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Community management that works: how to build and sustain a thriving online health community.

Young C - J. Med. Internet Res. (2013)

Bottom Line: But social Web (Web 2.0) technology alone does not create a successful online community.Building and sustaining a successful community requires an enabler and strategic community management.The paper draws on insights from an ongoing study and observation of online communities as well as experience managing and consulting a variety of online health communities.

View Article: PubMed Central - HTML - PubMed

Affiliation: Canadian Virtual Hospice, Toronto, ON, Canada. colleen@colleenyoung.com

ABSTRACT
Health care professionals, patients, caregivers, family, friends, and other supporters are increasingly joining online health communities to share information and find support. But social Web (Web 2.0) technology alone does not create a successful online community. Building and sustaining a successful community requires an enabler and strategic community management. Community management is more than moderation. The developmental life cycle of a community has four stages: inception, establishment, maturity, and mitosis. Each stage presents distinct characteristics and management needs. This paper describes the community management strategies, resources, and expertise needed to build and maintain a thriving online health community; introduces some of the challenges; and provides a guide for health organizations considering this undertaking. The paper draws on insights from an ongoing study and observation of online communities as well as experience managing and consulting a variety of online health communities. Discussion includes effective community building practices relevant to each stage, such as outreach and relationship building, data collection, content creation, and other proven techniques that ensure the survival and steady growth of an online health community.

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Screenshot from Tudiabetes (they created a group for volunteers, who ensure new members are welcomed).
© Copyright Policy - open-access
Related In: Results  -  Collection

License 1 - License 2
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figure3: Screenshot from Tudiabetes (they created a group for volunteers, who ensure new members are welcomed).

Mentions: Many health organizations have a volunteer corps. Volunteers can be recruited and offered training on how to use the community platform and how to foster supportive conversation online (see Figure 3 for an example of a volunteer group, the “Care Team” from Tudiabetes [33]). Volunteers can seed the community—engage in conversations among themselves—to ensure there is activity before new potential members are invited to the online community. It is vital to have activity in the community, especially in health communities, because no one wants to seek support from, or ask a vulnerable question into, a void [34].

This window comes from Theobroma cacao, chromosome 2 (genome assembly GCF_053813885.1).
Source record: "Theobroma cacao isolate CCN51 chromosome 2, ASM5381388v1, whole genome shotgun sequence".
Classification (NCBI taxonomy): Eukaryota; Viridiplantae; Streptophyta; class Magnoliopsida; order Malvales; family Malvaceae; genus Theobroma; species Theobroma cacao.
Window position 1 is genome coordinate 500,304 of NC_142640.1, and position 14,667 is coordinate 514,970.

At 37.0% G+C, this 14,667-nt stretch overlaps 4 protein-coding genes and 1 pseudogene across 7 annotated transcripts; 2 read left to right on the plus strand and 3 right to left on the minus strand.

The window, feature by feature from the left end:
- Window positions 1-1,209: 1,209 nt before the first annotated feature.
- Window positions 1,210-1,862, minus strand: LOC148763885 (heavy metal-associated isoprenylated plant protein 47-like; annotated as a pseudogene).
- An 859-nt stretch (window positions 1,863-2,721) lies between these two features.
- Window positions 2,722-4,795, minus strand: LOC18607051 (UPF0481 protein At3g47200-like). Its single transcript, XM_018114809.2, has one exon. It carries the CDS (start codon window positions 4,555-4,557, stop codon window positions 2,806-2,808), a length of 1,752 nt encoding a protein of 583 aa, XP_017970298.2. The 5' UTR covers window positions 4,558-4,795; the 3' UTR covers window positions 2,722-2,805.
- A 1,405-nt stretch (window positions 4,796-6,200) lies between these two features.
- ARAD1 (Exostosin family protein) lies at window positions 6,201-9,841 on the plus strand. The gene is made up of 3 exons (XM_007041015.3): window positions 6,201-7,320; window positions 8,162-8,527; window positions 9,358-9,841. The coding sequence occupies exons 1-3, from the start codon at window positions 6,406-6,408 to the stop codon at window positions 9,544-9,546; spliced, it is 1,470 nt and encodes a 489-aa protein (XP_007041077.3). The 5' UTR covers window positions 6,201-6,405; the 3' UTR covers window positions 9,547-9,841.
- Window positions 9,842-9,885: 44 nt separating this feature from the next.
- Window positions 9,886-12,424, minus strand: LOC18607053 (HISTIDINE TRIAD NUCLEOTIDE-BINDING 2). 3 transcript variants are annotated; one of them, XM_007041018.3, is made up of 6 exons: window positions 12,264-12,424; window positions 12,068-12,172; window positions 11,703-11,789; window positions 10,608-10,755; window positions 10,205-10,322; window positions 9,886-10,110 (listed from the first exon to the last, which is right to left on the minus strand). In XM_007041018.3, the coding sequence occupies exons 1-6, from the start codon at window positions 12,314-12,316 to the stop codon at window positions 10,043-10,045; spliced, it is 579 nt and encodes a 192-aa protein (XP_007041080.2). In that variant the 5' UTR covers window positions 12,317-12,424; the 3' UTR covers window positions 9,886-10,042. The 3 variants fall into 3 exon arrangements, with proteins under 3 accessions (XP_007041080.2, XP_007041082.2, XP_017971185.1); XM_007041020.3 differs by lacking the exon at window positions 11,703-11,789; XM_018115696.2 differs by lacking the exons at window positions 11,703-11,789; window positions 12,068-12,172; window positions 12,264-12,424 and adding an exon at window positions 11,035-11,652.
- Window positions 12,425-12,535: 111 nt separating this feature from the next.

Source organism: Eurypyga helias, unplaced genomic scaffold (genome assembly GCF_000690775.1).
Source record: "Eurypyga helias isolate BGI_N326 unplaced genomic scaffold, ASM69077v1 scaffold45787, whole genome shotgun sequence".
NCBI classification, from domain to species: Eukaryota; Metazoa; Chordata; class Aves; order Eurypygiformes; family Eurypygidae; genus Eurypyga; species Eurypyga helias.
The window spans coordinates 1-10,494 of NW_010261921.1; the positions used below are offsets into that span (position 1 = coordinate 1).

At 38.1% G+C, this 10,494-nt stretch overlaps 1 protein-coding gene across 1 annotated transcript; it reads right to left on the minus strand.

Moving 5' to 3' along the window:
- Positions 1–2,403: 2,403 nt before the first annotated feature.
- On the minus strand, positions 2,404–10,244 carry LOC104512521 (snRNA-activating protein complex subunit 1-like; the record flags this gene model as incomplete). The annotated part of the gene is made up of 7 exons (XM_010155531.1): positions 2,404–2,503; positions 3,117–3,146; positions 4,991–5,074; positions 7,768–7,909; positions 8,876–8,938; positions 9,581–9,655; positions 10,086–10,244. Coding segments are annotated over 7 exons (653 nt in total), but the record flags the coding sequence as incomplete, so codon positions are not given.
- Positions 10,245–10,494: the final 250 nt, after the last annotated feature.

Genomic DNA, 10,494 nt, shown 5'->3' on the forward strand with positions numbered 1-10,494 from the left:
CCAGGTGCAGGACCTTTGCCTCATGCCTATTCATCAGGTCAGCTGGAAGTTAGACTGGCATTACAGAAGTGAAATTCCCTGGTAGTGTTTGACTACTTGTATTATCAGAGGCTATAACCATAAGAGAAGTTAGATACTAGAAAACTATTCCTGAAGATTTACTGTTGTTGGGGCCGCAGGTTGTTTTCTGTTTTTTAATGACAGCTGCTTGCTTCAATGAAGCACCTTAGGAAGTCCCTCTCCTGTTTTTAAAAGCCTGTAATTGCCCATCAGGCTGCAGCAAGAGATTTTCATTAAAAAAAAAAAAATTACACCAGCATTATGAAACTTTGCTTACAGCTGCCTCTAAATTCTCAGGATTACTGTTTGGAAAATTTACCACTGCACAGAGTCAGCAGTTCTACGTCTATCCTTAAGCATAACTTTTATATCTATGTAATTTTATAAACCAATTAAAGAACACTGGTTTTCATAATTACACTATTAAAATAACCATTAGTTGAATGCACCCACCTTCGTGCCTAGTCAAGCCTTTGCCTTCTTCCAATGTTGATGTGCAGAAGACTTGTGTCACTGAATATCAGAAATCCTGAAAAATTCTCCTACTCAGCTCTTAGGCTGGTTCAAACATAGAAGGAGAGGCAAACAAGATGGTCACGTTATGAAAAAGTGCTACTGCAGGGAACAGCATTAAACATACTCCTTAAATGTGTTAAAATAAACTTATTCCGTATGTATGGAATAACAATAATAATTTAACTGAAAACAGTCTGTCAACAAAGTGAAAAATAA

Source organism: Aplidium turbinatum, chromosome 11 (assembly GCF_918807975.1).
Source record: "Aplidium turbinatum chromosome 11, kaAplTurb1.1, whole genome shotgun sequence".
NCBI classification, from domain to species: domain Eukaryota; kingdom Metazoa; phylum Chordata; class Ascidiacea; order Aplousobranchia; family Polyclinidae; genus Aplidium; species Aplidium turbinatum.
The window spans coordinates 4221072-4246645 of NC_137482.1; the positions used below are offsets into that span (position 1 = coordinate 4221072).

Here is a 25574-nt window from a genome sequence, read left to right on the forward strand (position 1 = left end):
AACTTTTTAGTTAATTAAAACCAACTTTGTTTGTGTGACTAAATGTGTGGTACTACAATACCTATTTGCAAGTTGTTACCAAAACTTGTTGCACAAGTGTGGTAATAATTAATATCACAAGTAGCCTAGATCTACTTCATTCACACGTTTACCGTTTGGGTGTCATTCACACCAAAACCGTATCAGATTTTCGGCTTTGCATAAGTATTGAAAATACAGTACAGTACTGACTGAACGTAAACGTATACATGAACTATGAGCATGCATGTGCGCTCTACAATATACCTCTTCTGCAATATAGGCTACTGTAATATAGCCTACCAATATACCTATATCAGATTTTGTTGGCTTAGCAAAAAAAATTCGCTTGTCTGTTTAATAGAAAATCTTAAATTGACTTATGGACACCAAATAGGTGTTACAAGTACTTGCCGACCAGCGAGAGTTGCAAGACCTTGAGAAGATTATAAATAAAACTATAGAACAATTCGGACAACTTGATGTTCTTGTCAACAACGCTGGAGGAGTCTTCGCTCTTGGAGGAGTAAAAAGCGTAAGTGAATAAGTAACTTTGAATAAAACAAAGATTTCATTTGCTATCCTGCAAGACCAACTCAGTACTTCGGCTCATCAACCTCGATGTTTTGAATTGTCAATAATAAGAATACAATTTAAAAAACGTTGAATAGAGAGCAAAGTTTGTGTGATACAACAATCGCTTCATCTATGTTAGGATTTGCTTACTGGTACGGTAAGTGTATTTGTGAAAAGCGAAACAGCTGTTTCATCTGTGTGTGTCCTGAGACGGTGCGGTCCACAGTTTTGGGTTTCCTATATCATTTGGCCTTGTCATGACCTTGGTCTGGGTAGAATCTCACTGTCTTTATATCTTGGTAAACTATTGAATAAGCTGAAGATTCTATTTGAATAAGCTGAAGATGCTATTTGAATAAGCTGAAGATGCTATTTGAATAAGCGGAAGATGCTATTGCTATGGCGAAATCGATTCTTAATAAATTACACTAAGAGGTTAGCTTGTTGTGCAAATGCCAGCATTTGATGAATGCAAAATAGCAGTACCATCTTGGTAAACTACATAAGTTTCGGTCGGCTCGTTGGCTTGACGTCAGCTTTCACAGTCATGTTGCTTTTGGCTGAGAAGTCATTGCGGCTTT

Community management that works: how to build and sustain a thriving online health community.

Young C - J. Med. Internet Res. (2013)

Screenshot from Tudiabetes (they created a group for volunteers, who ensure new members are welcomed).
© Copyright Policy - open-access
Related In: Results  -  Collection

License 1 - License 2
Show All Figures
getmorefigures.php?uid=PMC3713910&req=5

figure3: Screenshot from Tudiabetes (they created a group for volunteers, who ensure new members are welcomed).
Mentions: Many health organizations have a volunteer corps. Volunteers can be recruited and offered training on how to use the community platform and how to foster supportive conversation online (see Figure 3 for an example of a volunteer group, the “Care Team” from Tudiabetes [33]). Volunteers can seed the community—engage in conversations among themselves—to ensure there is activity before new potential members are invited to the online community. It is vital to have activity in the community, especially in health communities, because no one wants to seek support from, or ask a vulnerable question into, a void [34].

Bottom Line: But social Web (Web 2.0) technology alone does not create a successful online community.Building and sustaining a successful community requires an enabler and strategic community management.The paper draws on insights from an ongoing study and observation of online communities as well as experience managing and consulting a variety of online health communities.

View Article: PubMed Central - HTML - PubMed

Affiliation: Canadian Virtual Hospice, Toronto, ON, Canada. colleen@colleenyoung.com

ABSTRACT
Health care professionals, patients, caregivers, family, friends, and other supporters are increasingly joining online health communities to share information and find support. But social Web (Web 2.0) technology alone does not create a successful online community. Building and sustaining a successful community requires an enabler and strategic community management. Community management is more than moderation. The developmental life cycle of a community has four stages: inception, establishment, maturity, and mitosis. Each stage presents distinct characteristics and management needs. This paper describes the community management strategies, resources, and expertise needed to build and maintain a thriving online health community; introduces some of the challenges; and provides a guide for health organizations considering this undertaking. The paper draws on insights from an ongoing study and observation of online communities as well as experience managing and consulting a variety of online health communities. Discussion includes effective community building practices relevant to each stage, such as outreach and relationship building, data collection, content creation, and other proven techniques that ensure the survival and steady growth of an online health community.

Show MeSH